BTN LiveBIG: Minnesota and USGA team up to drive golf's future
Golf is a game of the elements. The rolling hills. The wind. Sand traps. Water hazards.
For the U.S. Golf Association (USGA) and the University of Minnesota, these features are also fundamental to a new academic partnership aimed at making the sport more enjoyable — and accessible — for all.
The two organizations recently announced a five-year agreement that will use the university’s Les Bolstad Golf Course as a canvas for a wide range of projects that draw on disciplines from agriculture to engineering to management.
“As professors, we have to have our places where we conduct our research — and from this partnership’s perspective, the laboratory is the golf course,” said Brian Horgan, a professor in the Department of Horticultural Science.
The initiative gives both partners the opportunity to come up with research ideas. Its open-ended design provides autonomy for the USGA and Minnesota to take advantage of the resources at hand.
“It’s a laboratory that allows us to bring the mission of the institution into the discussion where the priorities aren’t just about the recreation of 25,000 or 30,000 people who play golf on a yearly basis,” Horgan said. “The discussions are about how we can advance golf as a discipline.”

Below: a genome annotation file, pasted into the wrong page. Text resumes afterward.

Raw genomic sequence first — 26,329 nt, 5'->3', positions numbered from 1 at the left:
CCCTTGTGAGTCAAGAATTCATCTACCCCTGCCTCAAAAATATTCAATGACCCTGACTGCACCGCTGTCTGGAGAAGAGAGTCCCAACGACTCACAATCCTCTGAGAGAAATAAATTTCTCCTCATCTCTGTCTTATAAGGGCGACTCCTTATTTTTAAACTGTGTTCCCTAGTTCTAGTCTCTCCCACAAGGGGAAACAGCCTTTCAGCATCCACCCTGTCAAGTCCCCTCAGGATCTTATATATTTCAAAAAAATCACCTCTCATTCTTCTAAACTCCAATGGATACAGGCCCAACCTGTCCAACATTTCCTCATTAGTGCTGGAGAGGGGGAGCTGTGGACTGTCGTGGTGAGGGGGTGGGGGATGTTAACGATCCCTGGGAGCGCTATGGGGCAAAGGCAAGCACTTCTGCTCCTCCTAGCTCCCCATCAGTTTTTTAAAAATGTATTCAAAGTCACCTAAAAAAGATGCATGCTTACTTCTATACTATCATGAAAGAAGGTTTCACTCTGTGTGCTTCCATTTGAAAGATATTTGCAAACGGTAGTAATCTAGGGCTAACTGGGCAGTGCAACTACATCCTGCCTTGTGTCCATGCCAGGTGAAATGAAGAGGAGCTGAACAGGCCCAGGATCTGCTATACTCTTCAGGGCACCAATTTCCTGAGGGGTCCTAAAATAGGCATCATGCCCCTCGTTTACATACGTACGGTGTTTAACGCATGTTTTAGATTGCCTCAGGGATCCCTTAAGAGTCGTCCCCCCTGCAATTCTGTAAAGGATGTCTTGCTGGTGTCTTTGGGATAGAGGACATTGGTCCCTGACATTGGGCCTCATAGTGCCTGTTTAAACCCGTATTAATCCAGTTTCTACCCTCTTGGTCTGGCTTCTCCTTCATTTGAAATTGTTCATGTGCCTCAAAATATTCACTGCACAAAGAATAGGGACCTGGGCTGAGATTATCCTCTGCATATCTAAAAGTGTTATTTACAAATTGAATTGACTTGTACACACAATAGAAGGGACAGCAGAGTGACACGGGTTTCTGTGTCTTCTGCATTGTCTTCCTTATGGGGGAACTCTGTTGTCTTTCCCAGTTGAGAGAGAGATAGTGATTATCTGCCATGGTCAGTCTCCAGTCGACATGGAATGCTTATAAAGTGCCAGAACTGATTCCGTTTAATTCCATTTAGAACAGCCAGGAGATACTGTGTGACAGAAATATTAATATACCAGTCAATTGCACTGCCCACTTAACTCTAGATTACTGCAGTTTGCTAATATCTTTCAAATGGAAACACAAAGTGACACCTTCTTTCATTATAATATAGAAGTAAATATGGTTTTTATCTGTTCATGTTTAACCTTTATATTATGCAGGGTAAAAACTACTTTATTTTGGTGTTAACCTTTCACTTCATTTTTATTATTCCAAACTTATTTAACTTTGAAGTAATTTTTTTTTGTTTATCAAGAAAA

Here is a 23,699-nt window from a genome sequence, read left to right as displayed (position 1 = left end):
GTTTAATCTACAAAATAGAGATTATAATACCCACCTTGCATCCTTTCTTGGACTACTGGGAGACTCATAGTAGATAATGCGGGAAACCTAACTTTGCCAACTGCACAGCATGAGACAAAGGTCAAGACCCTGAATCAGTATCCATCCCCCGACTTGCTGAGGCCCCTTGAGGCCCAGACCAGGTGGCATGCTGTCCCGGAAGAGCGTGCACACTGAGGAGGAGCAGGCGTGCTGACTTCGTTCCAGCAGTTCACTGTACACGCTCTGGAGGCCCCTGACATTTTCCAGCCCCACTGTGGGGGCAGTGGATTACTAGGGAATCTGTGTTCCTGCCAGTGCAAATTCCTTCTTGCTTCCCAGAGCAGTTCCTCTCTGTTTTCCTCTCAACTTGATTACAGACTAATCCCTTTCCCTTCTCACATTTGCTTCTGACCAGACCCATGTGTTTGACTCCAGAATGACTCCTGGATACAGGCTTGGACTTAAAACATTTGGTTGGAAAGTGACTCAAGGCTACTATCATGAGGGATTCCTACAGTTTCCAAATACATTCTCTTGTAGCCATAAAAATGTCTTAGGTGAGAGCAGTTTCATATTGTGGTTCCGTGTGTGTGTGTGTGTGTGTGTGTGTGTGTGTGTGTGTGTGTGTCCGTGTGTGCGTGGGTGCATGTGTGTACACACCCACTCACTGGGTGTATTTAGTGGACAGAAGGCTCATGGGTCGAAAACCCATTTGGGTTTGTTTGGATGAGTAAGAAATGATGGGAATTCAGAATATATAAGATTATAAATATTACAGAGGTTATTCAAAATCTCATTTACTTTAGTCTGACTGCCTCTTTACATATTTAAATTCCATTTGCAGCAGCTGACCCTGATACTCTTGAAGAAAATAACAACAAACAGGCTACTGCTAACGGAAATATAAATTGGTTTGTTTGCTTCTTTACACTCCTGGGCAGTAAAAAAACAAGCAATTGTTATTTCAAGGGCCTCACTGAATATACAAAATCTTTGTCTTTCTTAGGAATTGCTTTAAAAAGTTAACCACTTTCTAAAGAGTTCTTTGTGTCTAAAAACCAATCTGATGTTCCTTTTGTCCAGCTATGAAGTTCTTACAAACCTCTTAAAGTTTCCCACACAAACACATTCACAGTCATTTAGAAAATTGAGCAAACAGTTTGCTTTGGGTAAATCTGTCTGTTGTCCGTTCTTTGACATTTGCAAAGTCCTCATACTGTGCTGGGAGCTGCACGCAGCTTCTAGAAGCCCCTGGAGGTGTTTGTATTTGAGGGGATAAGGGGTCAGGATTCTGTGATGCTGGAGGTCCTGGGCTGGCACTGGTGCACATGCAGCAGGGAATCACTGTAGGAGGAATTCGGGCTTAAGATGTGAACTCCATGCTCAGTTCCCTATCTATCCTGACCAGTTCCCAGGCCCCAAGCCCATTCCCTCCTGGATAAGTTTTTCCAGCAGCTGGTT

Horgan is familiar with what the USGA brings to the table in a partnership like this. His undergraduate research at Michigan State and his Ph.D. work at Illinois were both made possible through USGA grants and funding.
“I remember as an undergraduate student just how important that was — that the governing body of golf, the … worldwide leader was funding a project that I was a part of,” he explained.
While the partnership will cover tremendous ground in its scope, both Horgan and Dean Brian Buhr of the College of Food, Agricultural and Natural Resources stressed that the core tenets of the project are golfer enjoyment, making the game more affordable and pace of play.
“We’re looking at it primarily from the supply side, the production side of the golf course,” Buhr said. “Ideally, what you’re reducing is the number of inputs required, whether its fertilizer, water, energy for irrigation, mowing time and so on. That reduces your costs, which hopefully allows them to keep round fees lower. And of course, that means you make the game more accessible to people.”
Beyond just the putting green, both Minnesota and the USGA see applications of their research that could benefit those who never pick up a club. Horgan noted that because much of the maintained area of a golf course is the rough, translating their findings for general public use should be a chip shot.
“A rough is a home lawn, a park, a cemetery, [an] urban greenscape,” he said. “If you look at 60 percent of the golf course that’s managed as rough, it’s applicable for any … urban landscape.”
“It’s a little bit of serendipity that the USGA and the university found one another at this moment in time,” said Rand Jerris, the USGA’s senior managing director for public services. “The terms of this initial partnership are five years, [but] quite honestly, I think we hope it goes on for decades.”
By Grant Rindner